This blogpost was triggered by something I experienced on the job, and a follow-up discussion I had with a few people. It even became more relevant as I discussed it with more people.
As Security professionals we tend not to believe in compliance. The reason is simple : compliance usually ends up with asking users to tick boxes periodically to stay compliant. Preferably at as low a cost as possible with the least of impact on the business.
Today, I think differently.
First off, you must realize that I don’t live in the United States. I’m European, Belgian if you want to narrow it down even further. The companies I deal with occasionally touch on PCI, and in rare cases SOX. For the majority of companies however, compliance is a choice (ISO, COBIT, SAS-70 and the like). In general there are two things we have to keep in mind and those are our national privacy law – protecting Personal Identifiable Information (PII) – and a collective labor agreement (which is largely based on the aforementioned law) protecting employee privacy. For banking and insurance companies there are additional regulations (largely based on BASEL II). Healthcare largely relies on the privacy law.Â To many that may sound like a good thing, until you come across a situation where you realize that regulatory requirements would help you to gain a higher level of security. Read on …
As we were reviewing an application that is used to handle PII, we saw some amazing stuff. A user needs to fill in a username and password and then has to select a few parameters for his connection before actually logging in.Â The parameters indicate where he is working (the site), for which department he will be working, and in what role. Much to our astonishment, the choice of parameters is limited solely based on the username entered (authentication happens at a later stage).Â Additionally, this application keeps a user cache and a workstation cache (in a database) that ensures that a user doesn’t have to fill in everything the next time he opens the application.Â Without getting too technical, it was possible to log in with a user using roles and responsibilities that wouldn’t be available under normal circumstances.Â As we were talking this through, it became clear that the vendor of the application didn’t care about this problem. The reason was obvious – there was no way that we could make him own the problem. It wasn’t his problem.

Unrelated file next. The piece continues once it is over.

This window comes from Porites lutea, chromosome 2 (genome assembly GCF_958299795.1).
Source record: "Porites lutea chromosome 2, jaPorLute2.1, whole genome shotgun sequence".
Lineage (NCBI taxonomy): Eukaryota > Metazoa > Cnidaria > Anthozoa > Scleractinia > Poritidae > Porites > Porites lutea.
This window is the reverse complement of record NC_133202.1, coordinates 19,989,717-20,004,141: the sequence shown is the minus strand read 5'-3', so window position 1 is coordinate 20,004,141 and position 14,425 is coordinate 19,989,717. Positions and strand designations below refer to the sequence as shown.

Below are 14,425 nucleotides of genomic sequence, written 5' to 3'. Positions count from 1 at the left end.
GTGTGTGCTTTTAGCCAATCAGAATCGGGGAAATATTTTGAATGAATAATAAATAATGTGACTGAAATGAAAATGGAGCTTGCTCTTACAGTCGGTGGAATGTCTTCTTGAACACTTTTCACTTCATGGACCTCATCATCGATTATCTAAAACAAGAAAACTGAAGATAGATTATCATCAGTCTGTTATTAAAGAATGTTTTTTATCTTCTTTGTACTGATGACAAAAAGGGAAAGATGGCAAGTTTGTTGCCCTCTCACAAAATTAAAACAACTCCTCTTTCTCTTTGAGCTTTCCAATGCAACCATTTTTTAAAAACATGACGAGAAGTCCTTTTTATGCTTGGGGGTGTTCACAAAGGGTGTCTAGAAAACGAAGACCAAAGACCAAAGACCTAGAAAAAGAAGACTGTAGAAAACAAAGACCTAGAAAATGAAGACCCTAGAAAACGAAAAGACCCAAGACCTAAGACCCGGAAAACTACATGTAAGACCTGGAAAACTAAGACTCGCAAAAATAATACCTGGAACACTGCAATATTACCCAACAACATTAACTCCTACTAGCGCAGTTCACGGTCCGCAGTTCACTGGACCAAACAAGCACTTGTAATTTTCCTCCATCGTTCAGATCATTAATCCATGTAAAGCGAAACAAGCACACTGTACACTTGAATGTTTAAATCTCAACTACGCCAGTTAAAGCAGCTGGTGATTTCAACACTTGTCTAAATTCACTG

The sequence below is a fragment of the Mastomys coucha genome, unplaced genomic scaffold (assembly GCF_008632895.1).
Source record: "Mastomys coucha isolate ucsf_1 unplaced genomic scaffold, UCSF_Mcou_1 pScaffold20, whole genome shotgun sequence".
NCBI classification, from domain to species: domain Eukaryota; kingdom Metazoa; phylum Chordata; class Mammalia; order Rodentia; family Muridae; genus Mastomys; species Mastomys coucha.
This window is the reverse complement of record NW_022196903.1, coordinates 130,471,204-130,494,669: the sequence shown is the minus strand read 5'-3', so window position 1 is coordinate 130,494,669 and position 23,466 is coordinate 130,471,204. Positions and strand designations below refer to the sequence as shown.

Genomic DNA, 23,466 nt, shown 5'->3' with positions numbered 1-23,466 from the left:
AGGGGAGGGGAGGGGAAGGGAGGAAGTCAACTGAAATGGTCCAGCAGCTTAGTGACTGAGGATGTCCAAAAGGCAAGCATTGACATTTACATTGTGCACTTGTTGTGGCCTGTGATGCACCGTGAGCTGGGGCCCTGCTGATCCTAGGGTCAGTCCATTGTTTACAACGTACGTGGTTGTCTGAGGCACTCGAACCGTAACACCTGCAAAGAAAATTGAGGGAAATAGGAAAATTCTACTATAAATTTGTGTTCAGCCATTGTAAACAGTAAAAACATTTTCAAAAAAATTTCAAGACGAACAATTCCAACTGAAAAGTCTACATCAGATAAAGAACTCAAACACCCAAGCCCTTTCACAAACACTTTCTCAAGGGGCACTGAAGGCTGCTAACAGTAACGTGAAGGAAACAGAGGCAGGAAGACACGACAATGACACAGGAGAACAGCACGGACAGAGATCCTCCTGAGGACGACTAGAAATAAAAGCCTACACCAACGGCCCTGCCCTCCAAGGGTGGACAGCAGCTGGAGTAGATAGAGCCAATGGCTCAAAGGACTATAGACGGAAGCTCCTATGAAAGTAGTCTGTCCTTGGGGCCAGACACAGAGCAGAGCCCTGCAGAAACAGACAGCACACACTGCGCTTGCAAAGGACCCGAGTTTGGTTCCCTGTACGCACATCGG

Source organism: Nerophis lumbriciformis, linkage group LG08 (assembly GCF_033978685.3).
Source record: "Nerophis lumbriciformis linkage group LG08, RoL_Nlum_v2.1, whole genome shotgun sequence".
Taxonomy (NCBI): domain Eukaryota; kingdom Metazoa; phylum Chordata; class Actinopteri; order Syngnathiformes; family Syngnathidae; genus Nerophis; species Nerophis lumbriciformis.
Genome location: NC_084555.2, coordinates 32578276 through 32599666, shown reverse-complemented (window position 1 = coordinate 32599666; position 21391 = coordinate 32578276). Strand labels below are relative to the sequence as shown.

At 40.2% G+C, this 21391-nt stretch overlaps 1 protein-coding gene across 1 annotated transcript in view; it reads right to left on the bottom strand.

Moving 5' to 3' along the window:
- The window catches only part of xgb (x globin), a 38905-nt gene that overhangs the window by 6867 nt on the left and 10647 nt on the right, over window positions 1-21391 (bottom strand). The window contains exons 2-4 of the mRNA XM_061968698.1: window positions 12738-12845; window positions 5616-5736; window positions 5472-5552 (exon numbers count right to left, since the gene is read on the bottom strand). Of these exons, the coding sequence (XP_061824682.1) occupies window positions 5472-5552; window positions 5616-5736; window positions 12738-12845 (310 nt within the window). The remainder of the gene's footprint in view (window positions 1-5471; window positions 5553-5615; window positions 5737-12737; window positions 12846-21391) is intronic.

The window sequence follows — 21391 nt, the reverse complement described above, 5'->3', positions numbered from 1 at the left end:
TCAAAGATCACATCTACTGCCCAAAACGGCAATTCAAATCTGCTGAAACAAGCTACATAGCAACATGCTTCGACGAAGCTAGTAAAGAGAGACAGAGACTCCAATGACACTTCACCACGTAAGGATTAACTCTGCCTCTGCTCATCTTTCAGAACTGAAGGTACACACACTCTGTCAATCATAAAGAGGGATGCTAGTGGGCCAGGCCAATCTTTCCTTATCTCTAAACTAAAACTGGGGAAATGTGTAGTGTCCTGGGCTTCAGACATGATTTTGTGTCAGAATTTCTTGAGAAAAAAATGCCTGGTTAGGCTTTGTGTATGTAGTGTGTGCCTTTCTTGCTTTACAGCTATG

I’m clearly staying vague about the details of the situation, but in my humble opinion this is a situation where regulatory compliance requirements clearly would have helped a great deal.Â It would have forced this vendor to take security into consideration in his development lifecycle, and it would probably have even prevented this application from being released as it was. In such cases, compliance actually becomes an enabler for security. Because there are no regulations, the only thing a vendor has to worry about is keeping his cost as low as possible.Â Any investment in security lowers his margin. At that level, the choices the vendor made are understandable.
As an organisation, I believe you do your utmost to protect the information that is invaluable for you and your customers. As a consultant I do my best to provide top quality services to secure that information. I am convinced that most hardware and software vendors sincerely want to help us with quality products to achieve our goals. When it comes to rules and regulations, I now believe they can keep the “cowboys” in check. And that alone is a major achievement.